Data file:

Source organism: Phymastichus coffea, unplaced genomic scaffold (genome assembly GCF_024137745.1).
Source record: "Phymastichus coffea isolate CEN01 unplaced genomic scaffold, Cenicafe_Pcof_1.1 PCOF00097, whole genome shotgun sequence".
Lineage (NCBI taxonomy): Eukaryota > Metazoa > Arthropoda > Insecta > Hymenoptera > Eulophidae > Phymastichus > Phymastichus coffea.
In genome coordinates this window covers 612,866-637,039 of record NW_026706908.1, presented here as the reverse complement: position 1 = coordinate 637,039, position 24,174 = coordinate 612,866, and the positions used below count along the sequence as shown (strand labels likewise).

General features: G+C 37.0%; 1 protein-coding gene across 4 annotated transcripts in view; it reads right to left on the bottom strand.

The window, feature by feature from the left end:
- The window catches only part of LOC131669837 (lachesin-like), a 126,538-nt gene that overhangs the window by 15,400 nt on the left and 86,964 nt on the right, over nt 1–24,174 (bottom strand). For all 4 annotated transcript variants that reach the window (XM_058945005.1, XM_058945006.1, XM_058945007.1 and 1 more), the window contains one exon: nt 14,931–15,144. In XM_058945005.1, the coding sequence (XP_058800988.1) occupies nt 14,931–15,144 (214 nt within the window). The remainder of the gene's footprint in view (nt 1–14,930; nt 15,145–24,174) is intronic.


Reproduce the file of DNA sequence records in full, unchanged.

Source organism: Phymastichus coffea, unplaced genomic scaffold (genome assembly GCF_024137745.1).
Source record: "Phymastichus coffea isolate CEN01 unplaced genomic scaffold, Cenicafe_Pcof_1.1 PCOF00097, whole genome shotgun sequence".
Lineage (NCBI taxonomy): Eukaryota > Metazoa > Arthropoda > Insecta > Hymenoptera > Eulophidae > Phymastichus > Phymastichus coffea.
In genome coordinates this window covers 612,866-637,039 of record NW_026706908.1, presented here as the reverse complement: position 1 = coordinate 637,039, position 24,174 = coordinate 612,866, and the positions used below count along the sequence as shown (strand labels likewise).

General features: G+C 37.0%; 1 protein-coding gene across 4 annotated transcripts in view; it reads right to left on the bottom strand.

The window, feature by feature from the left end:
- The window catches only part of LOC131669837 (lachesin-like), a 126,538-nt gene that overhangs the window by 15,400 nt on the left and 86,964 nt on the right, over nt 1–24,174 (bottom strand). For all 4 annotated transcript variants that reach the window (XM_058945005.1, XM_058945006.1, XM_058945007.1 and 1 more), the window contains one exon: nt 14,931–15,144. In XM_058945005.1, the coding sequence (XP_058800988.1) occupies nt 14,931–15,144 (214 nt within the window). The remainder of the gene's footprint in view (nt 1–14,930; nt 15,145–24,174) is intronic.